About a year ago, I had my first outbreak of genital herpes. I’d dreaded hearing the diagnosis, especially since there’s a huge stigma associated with the STD, but I refused to let myself be defined by it. As it turns out, having herpes isn’t actually that big of a deal.
It doesn’t mean I’m irresponsible. In fact, in my circle of friends, I’m probably the most careful when it comes to safe sex. When I’m interested in sleeping with a crush, we’re going to have a good long talk about STD risks, swap test results, and invest in some condoms because that’s my kind of foreplay. I’ve had to come to terms with the fact that sex is a calculated risk and I just happened to fall on the wrong side of the numbers despite my paranoia.
Finding the “culprit” is a waste of time. Of course, playing the STD version of Whodunnit? could be fun if you’re into pointless stress and wracking your brain for the details of every sexual encounter you’ve ever had, but that’s not really my idea of a good time. Herpes can lie dormant for years until something triggers an outbreak and in my case, it was impossible to trace the origin of infection. My time was better spent on basically anything else.
Telling recent partners actually went way better than expected. I’ve heard stories of friends who, after contracting an STD, did the responsible thing and informed their recent partners, only to be shamed for it. I was lucky enough to have extremely understanding people in my life who were grateful for my honesty and acted like adults about the whole thing. I guess I just have good taste.
The first outbreak was the worst. My first herpes outbreak lasted about a week, during which I was in a lot of pain and had a fever and other flu-like symptoms. It sucked, but after that, I was through the worst of it. Realising the severity of my first outbreak was a one-off experience stopped me from freaking out too badly. I knew it would never be as intense as that first time.
The symptoms are pretty mild. This varies from person to person but for me, my symptoms aren’t too bad. I usually get a small outbreak around my period and otherwise, I’m fairly clear. It’s a mild inconvenience rather than a cause for stress, meaning I don’t really think about it most of the time. Miraculously, life goes on as usual.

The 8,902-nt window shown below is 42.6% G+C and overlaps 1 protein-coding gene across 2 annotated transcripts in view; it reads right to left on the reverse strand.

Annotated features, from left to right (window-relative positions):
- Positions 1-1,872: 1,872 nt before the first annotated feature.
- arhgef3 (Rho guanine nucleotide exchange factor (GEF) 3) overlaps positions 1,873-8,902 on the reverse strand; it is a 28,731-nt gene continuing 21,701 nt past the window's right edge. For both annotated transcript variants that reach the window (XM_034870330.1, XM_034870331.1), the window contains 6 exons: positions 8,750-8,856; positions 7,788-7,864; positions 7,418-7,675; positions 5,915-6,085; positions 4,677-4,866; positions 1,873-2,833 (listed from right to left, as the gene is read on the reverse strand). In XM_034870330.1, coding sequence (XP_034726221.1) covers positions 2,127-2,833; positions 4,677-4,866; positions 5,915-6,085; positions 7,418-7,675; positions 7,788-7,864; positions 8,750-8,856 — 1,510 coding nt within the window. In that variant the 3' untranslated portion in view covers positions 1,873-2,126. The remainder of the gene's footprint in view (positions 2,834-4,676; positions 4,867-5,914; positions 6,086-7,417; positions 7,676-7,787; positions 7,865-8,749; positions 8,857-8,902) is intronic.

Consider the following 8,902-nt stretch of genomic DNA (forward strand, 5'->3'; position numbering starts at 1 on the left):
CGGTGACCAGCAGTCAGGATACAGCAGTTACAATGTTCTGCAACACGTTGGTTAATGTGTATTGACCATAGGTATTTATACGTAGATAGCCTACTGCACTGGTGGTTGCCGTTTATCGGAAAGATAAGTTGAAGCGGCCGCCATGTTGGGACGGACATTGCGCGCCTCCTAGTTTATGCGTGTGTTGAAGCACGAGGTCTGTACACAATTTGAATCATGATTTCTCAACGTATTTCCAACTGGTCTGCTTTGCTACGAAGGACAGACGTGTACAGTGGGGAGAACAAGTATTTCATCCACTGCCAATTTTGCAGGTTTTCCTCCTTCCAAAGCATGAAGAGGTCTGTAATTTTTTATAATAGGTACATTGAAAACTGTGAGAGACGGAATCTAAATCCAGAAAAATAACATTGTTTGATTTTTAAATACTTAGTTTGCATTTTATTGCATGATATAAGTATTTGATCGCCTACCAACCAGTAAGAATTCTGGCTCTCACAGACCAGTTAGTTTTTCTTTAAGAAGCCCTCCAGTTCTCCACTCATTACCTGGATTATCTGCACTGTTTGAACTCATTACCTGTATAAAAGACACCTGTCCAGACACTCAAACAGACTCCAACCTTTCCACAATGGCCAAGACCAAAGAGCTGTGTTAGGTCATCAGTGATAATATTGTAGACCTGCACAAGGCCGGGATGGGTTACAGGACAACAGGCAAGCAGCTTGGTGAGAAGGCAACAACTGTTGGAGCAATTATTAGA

Basically everybody has some strain of herpes, whether they know it or not. About one in eight Americans have genital herpes and 90% of those people don’t even know they’re carrying the virus. That’s an insane amount of people walking around with a condition they don’t know about. When you add the that the 50% of the population who have cold sores, which is caused by a variation of the same virus, that’s a lot of infected people. Knowing this makes me feel like much less of a leper, or at the very least like I’m a leper with a bunch of secret leper friends.
It’s effectively a skin condition. If people freaked out about cold sores as much as they did about herpes, we’d all be running around in hazmat suits. What makes herpes so awful is not the symptoms, it’s the stigma. Luckily, unlike the physical symptoms, stigma is all in the mind, so by changing the way we think and talk about herpes, we can change the experience of having it. When you begin to see it as a skin condition, it suddenly seems way less scary.
If I act like it’s not a big deal, it’s not. Having herpes isn’t something most people broadcast, but I find that the more I own it, the better people respond. I don’t start every conversation with, “Hi, I have herpes. Nice weather today!” Still, if it comes up, I treat it like any other topic. When I treat it like a normal thing that normal people talk about, it suddenly becomes—you guessed it—normal.
I’m not the only one. Because I speak so candidly about this, other people tend to feel safe speaking about their sexual health too. I was surprised how many of my friends responded with their own tales, divulging suspicions, diagnoses, and test results with the same openness. In my book, this can only be a good thing. Talking about sexual health is the path toward better sexual health!
It hasn’t killed my sex life. Before I got herpes, I was terrified of ever contracting it, for fear no one would ever want to have sex with me again. I’m very happy to report that hasn’t been the case. Of course, there’s an extra consideration at play now—I need to be more careful and I always inform new partners that I have herpes, leaving it up to them to decide if they’re comfortable with the risk of contraction. But so far I haven’t been forced into a life of seclusion and celibacy, so I’ll chalk that up as a success.
The wonders of modern technology help with managing risk. I guess scientists know that even people with herpes still have sex drives and so, to mitigate the risk of infection, I can swallow some handy little pills and get back to what I’d rather be doing—having sex instead of worrying about how contagious I might be.
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